As you can imagine, some birders aren't taking it well. I think all we can do is:
We had some positive news over the weekend in regards to the new Vikings Stadium glass design and the seeming unwillingness of stadium officials to change to energy efficient glass. First, I couldn't believe how many people really listened to my segment on MPR's All Things Considered. The Twin Cities annual Fringe Festival is going on which I volunteer for if I'm not in a show and so many people have come up and said, "Oh, I heard that segment and that makes total sense."
The other exciting news is that the Minneapolis City Council voted in favor of a resolution urging the Vikings to use bird safe glass. Yes, it's "urging" and not forcing, but it's still better than the City Council saying, "Meh, who cares?" It's letting the Vikings know that this is a town that cares about birds as well as football.
But Jim Williams over at the Star Tribune pointed out something very important, "The Metropolitan Sports Facility Authority was established with the specific purpose of guiding construction to completion. It would make the decision to change glass to bird-friendly."
You guys, we are so close to getting this stadium done right. I've asked a lot of you to listen, to contact whoever you know in the media or Minneapolis City Council and we've done a great job of building momentum. We just need to contact the MSFA and let them know that we are people who are excited for a new stadium, we enjoy football and we want that state of the art football facility to be an example of how you can build something cool without killing thousands of birds a year.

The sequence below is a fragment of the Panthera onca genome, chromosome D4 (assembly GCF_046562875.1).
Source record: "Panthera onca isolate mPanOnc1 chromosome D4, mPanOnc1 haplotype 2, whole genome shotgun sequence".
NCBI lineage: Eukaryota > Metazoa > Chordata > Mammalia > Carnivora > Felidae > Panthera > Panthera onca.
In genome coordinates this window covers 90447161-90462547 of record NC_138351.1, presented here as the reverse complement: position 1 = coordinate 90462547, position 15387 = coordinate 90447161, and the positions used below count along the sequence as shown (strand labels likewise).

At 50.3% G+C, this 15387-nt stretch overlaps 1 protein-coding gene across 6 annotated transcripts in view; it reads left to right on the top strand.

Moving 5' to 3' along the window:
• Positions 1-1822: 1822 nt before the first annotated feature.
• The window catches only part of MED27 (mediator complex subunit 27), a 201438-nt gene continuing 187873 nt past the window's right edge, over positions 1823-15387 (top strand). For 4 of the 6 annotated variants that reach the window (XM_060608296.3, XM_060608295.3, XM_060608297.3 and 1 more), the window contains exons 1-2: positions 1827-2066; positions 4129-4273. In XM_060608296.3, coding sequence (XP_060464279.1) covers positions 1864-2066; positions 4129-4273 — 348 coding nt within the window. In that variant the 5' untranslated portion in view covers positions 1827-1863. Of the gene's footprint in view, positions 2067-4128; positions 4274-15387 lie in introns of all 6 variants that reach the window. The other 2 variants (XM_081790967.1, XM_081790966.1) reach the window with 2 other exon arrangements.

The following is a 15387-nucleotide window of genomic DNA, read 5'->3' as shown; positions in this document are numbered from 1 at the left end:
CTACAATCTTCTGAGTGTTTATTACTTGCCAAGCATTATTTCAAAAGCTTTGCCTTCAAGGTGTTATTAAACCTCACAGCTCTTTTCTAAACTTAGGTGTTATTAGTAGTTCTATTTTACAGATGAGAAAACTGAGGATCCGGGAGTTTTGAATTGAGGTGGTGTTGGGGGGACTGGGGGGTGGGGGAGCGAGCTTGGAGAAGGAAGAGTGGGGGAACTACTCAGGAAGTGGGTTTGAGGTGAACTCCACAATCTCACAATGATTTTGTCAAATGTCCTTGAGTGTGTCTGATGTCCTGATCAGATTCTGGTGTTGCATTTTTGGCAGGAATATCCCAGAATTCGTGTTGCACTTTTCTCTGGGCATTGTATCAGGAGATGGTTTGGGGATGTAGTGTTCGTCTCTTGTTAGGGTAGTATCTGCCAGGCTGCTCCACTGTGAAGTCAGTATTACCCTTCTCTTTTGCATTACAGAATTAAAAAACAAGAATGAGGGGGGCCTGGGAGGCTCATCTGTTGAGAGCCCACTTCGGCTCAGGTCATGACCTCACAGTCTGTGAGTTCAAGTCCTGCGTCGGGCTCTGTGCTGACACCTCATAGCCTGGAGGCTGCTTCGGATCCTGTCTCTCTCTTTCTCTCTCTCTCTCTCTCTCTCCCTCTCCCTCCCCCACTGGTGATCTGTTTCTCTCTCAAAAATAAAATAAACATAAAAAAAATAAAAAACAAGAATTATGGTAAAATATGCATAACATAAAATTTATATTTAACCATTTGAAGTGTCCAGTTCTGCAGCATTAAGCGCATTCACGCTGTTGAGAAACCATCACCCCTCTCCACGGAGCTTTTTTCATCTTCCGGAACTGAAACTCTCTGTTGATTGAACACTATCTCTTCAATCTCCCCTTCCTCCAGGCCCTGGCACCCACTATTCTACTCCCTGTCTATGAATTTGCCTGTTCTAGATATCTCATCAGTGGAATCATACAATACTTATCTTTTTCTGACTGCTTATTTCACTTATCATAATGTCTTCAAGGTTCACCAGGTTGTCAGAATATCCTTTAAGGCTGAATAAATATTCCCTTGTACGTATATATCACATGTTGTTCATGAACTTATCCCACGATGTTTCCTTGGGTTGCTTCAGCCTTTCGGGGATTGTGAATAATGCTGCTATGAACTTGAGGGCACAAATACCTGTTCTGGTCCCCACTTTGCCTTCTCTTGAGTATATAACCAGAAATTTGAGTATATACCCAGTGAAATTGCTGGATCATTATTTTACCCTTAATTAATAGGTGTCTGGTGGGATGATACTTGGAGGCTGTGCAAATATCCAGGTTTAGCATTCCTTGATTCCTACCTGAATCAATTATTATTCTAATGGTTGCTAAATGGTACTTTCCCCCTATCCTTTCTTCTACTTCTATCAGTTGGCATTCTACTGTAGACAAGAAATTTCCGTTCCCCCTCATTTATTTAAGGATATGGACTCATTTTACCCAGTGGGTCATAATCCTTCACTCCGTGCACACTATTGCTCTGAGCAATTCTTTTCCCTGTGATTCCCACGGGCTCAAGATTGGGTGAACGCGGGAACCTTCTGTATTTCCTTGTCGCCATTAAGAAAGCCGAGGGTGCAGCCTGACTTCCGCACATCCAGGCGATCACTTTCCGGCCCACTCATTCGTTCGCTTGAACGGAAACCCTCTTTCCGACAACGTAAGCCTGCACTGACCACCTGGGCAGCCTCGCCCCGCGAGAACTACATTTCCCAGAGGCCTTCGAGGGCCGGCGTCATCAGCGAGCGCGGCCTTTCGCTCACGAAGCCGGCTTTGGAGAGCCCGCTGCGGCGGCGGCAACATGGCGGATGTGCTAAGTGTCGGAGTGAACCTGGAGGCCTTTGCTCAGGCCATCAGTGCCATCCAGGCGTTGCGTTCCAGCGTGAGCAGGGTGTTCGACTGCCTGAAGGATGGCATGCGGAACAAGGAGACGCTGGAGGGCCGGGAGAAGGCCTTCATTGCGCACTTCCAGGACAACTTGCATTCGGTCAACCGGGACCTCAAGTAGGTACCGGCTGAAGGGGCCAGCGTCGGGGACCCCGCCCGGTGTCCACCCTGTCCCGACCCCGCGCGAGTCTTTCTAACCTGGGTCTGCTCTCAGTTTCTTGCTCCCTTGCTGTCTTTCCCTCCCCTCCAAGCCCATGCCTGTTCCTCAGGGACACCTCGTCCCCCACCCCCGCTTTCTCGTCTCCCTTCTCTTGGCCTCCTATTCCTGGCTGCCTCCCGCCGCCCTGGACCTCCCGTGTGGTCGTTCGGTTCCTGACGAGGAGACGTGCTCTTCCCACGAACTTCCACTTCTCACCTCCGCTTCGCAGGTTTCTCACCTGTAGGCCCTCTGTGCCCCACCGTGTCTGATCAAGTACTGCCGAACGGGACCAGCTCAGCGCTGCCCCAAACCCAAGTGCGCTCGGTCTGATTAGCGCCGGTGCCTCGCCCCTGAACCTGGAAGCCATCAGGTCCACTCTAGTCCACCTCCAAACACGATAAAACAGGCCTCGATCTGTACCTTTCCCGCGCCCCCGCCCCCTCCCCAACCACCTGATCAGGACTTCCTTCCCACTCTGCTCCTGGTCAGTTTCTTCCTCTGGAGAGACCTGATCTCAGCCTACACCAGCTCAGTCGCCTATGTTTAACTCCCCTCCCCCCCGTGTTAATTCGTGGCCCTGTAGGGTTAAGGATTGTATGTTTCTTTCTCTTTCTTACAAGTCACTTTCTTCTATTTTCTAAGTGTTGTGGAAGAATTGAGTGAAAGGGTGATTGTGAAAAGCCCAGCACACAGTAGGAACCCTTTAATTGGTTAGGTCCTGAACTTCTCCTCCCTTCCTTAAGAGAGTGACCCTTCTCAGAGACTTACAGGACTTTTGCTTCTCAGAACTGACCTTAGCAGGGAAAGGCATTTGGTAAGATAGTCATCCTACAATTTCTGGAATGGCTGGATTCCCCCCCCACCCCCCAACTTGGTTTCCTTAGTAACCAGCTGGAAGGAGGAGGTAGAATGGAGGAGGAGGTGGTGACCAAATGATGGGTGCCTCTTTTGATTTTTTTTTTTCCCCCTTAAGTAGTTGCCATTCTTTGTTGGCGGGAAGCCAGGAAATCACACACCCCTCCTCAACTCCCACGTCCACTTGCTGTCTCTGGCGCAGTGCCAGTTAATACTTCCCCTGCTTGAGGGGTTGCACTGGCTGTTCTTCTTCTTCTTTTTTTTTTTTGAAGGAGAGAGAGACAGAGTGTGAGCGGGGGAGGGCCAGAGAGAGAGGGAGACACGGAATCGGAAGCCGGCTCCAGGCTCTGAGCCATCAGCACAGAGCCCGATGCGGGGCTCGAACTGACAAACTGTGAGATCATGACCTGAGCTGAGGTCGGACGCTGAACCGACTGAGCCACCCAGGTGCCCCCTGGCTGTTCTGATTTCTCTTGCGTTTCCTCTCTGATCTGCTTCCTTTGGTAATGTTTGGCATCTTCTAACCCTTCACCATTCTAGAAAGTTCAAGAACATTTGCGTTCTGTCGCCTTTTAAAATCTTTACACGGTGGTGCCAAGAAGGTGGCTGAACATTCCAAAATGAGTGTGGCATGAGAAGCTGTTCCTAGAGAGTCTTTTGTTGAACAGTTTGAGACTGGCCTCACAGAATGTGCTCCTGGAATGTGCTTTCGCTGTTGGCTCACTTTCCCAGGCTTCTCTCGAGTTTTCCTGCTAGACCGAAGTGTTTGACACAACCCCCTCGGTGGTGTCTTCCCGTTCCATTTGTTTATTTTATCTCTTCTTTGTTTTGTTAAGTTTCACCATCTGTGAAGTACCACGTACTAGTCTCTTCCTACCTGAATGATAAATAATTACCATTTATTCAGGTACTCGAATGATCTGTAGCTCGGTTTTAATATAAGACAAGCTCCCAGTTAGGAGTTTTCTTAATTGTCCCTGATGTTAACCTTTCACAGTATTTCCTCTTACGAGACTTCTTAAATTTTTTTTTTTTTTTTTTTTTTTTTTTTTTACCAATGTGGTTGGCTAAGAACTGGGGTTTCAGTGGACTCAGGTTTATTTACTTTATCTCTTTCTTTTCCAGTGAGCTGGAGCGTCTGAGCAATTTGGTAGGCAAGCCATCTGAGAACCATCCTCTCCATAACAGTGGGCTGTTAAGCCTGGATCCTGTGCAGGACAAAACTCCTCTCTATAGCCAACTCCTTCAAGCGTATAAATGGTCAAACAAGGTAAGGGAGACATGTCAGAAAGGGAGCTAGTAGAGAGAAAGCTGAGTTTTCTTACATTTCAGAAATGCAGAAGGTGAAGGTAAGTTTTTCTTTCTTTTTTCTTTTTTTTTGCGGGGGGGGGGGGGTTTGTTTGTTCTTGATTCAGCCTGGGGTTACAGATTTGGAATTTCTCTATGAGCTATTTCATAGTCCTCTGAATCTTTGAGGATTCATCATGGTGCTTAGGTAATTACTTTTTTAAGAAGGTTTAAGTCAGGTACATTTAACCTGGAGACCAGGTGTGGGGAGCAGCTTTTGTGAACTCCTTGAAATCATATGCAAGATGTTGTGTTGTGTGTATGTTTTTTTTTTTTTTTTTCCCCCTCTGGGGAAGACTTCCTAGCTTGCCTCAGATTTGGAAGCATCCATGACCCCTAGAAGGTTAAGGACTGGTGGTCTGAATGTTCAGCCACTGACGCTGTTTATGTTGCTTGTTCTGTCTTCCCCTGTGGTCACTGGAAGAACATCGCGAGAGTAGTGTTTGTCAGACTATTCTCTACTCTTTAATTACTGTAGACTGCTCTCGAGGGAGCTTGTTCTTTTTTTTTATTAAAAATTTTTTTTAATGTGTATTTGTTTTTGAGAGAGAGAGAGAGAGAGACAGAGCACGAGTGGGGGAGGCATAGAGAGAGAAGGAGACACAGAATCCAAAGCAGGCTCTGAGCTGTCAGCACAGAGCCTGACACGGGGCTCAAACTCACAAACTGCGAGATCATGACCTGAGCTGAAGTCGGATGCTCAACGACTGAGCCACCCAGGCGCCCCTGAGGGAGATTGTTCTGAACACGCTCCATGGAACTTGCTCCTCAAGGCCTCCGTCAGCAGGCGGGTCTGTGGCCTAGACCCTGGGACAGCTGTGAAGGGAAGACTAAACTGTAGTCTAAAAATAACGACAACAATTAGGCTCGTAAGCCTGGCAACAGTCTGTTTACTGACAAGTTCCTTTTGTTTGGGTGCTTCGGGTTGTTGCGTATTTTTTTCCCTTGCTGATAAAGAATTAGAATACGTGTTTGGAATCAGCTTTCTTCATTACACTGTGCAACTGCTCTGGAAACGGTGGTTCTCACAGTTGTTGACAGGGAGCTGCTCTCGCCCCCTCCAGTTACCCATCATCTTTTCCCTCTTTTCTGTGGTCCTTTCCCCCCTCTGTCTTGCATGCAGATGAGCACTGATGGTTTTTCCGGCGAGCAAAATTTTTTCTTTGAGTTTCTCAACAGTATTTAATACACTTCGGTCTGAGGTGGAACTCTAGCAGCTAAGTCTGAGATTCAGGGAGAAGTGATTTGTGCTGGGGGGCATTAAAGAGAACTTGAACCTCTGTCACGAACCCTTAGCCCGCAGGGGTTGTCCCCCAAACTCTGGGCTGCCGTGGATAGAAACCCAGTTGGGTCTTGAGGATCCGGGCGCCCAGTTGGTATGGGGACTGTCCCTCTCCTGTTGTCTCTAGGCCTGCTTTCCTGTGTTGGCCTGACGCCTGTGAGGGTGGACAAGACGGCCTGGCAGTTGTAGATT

Please, send an email or call one (or many) of the people listed to below to let them know that we want to watch football in a stadium with energy efficient glass that happens to be easier for flying birds to avoid. It's less than one tenth of one percent of their overall budget. If you live in Minneapolis, this point out that your tax dollars and city money are going to the construction. We want the best for us, our team and our birds.
Michele Kelm-Helgen, Chair
Ted Mondale, CEO/Executive Director
Steve Maki, P.E., Senior Stadium Director
Mary Fox-Stroman, CPA, Director of Finance
Bobbi Ellenberg, Director of Business Operations
Jennifer Hathaway, Director of Communications
Alex Tittle, Equity Director
Donovan Jones, Equity Specialist
Tiffany Orth, Project Coordinator for the MSFA Board
Amy Quaintance, Senior Executive Assistant
Leo Pidde, Technical Services Manager